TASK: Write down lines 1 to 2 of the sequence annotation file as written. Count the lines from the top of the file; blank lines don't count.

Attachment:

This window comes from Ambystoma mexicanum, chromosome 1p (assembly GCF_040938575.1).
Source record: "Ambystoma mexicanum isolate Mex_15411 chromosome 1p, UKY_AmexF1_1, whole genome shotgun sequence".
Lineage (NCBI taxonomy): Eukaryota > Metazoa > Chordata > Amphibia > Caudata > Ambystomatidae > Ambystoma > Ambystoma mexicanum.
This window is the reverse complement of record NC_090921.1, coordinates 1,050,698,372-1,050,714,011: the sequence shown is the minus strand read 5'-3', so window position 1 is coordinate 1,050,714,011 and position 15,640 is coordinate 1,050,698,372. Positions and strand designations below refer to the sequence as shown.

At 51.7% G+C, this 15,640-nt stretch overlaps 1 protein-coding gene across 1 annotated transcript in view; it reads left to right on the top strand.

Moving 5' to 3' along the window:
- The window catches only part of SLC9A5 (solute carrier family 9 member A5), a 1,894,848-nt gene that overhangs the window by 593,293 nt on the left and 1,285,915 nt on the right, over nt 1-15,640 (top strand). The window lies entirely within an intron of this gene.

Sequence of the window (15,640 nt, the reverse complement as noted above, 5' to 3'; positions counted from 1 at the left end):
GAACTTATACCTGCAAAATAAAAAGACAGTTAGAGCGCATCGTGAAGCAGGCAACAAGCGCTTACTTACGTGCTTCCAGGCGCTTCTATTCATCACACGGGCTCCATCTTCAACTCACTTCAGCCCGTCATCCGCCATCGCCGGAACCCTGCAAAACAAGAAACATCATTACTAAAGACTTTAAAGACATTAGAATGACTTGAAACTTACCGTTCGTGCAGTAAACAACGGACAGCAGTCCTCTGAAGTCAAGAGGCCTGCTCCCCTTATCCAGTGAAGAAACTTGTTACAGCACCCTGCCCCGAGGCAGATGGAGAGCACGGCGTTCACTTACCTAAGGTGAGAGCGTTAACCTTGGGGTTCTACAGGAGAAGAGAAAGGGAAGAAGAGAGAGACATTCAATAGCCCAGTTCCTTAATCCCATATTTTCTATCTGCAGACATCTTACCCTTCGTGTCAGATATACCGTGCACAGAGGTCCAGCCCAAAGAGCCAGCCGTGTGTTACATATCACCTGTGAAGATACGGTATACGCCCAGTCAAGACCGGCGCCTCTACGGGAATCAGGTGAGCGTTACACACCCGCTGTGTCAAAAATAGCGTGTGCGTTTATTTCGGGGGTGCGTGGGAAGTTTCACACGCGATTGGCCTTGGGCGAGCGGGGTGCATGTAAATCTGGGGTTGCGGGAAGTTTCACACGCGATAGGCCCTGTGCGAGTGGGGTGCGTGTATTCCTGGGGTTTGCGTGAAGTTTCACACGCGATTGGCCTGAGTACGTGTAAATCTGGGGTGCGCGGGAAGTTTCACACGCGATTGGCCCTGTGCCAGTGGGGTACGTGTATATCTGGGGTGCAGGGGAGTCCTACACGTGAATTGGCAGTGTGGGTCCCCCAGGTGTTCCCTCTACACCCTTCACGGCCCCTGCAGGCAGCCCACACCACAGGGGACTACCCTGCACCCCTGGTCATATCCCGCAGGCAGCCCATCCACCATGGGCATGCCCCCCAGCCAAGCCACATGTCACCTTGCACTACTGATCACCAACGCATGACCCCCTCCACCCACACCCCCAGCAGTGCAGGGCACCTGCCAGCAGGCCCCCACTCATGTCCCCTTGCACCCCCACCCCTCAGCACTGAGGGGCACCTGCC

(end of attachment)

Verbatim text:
This window comes from Ambystoma mexicanum, chromosome 1p (assembly GCF_040938575.1).
Source record: "Ambystoma mexicanum isolate Mex_15411 chromosome 1p, UKY_AmexF1_1, whole genome shotgun sequence".